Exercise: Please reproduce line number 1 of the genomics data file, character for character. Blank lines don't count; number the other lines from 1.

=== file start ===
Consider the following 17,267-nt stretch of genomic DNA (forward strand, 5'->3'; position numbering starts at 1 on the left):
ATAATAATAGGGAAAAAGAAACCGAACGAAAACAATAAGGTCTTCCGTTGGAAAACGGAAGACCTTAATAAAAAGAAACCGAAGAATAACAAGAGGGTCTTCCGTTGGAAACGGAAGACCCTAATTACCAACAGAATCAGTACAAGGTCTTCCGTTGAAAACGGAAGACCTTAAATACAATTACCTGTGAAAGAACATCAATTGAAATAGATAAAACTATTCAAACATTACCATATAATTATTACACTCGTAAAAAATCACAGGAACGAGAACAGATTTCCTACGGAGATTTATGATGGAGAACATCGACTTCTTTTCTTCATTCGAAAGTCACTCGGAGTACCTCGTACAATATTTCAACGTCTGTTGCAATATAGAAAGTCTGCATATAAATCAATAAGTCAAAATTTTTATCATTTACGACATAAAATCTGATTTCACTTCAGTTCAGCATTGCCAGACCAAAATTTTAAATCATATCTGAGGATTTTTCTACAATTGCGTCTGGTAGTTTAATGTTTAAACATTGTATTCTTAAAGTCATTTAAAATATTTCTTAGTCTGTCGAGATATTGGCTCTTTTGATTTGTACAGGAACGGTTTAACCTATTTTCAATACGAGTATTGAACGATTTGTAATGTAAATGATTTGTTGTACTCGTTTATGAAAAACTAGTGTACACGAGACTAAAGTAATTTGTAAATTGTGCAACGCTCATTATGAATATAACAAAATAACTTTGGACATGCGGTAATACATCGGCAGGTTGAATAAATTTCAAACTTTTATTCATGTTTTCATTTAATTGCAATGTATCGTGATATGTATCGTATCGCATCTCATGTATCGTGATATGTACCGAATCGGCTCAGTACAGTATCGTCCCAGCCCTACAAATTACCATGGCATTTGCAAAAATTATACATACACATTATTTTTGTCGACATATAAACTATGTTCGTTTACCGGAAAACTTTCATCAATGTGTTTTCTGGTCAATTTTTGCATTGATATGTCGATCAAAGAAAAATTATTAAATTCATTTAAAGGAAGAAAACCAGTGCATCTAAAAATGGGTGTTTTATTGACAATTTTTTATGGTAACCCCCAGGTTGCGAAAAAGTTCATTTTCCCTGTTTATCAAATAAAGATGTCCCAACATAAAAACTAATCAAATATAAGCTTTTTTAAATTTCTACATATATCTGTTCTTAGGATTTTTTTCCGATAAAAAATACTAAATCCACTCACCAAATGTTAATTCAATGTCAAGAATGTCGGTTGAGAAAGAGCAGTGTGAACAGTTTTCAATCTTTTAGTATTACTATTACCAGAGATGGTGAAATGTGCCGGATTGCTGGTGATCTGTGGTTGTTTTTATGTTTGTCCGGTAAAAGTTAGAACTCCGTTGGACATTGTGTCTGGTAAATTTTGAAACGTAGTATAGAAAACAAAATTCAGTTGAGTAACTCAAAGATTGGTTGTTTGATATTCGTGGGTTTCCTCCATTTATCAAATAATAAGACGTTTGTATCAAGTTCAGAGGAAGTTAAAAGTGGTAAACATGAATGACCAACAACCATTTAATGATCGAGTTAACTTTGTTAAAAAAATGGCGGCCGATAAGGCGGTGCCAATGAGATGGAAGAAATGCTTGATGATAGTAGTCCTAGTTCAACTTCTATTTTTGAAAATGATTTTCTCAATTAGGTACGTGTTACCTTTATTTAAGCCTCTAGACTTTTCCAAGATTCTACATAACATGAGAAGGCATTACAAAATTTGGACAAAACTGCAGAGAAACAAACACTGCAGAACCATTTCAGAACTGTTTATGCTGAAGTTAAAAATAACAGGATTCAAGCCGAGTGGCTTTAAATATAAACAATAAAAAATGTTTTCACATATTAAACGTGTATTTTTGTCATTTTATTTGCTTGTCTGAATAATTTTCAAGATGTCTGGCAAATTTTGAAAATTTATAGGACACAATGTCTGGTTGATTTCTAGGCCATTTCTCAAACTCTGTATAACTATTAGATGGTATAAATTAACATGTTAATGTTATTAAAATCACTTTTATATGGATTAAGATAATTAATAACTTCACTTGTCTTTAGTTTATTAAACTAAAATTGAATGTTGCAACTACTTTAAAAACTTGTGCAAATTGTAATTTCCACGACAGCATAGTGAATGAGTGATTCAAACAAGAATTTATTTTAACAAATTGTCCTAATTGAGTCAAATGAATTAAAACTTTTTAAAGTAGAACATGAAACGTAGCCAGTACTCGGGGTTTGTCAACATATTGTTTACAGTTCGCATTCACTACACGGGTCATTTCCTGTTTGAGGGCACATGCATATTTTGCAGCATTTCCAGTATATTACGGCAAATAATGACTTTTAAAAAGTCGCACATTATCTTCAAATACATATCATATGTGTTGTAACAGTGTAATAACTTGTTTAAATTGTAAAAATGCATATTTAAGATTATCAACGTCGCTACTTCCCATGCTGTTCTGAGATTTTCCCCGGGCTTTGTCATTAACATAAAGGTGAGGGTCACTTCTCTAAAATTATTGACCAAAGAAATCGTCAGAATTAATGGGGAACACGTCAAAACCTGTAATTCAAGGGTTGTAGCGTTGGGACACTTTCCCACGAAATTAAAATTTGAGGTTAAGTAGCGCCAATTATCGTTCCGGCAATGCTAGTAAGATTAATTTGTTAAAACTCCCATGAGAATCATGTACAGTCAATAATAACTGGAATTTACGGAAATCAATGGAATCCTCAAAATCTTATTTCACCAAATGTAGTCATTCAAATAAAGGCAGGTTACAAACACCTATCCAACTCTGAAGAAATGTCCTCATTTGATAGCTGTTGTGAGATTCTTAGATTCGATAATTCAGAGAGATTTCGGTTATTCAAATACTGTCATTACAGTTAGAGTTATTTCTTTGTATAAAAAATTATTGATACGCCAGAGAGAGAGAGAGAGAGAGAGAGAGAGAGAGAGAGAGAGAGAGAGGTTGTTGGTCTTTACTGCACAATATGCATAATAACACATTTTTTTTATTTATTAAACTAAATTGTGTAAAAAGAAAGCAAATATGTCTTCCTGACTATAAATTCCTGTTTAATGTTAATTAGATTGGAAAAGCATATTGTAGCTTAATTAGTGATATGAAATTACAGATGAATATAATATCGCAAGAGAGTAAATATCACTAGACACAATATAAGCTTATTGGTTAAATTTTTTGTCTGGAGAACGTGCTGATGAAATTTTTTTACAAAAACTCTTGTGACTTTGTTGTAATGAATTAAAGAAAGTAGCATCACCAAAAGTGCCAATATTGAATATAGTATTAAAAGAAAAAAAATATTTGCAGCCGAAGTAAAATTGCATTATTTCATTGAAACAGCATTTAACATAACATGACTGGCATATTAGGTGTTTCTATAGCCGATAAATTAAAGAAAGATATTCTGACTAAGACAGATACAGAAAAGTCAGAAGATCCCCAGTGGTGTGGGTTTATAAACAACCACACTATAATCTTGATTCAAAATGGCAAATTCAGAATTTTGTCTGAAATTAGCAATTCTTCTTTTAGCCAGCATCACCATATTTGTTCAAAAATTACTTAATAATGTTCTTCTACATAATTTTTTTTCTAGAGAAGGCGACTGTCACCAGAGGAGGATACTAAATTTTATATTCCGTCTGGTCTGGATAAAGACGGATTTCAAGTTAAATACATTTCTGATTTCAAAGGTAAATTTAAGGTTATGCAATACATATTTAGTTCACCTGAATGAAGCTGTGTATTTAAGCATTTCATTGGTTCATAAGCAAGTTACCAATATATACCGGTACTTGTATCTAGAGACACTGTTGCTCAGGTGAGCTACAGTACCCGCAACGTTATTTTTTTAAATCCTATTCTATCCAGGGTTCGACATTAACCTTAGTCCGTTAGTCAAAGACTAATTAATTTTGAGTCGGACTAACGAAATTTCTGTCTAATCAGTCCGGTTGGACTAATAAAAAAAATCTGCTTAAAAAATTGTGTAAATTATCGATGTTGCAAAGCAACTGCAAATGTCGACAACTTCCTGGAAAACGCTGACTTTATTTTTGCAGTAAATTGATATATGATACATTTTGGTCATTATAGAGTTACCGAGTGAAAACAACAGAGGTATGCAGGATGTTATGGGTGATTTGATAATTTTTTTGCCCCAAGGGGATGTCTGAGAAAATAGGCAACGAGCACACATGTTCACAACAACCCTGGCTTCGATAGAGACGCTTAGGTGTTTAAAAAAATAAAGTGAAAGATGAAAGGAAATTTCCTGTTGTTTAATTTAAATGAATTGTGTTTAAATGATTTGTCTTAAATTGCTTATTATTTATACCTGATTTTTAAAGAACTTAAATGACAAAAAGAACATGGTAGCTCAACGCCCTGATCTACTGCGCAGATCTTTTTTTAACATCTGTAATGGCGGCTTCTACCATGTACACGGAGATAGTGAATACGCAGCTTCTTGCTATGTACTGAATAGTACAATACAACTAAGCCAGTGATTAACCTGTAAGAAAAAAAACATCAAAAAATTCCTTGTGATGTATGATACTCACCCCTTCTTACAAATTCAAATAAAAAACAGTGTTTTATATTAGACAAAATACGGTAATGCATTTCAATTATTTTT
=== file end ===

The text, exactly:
Consider the following 17,267-nt stretch of genomic DNA (forward strand, 5'->3'; position numbering starts at 1 on the left):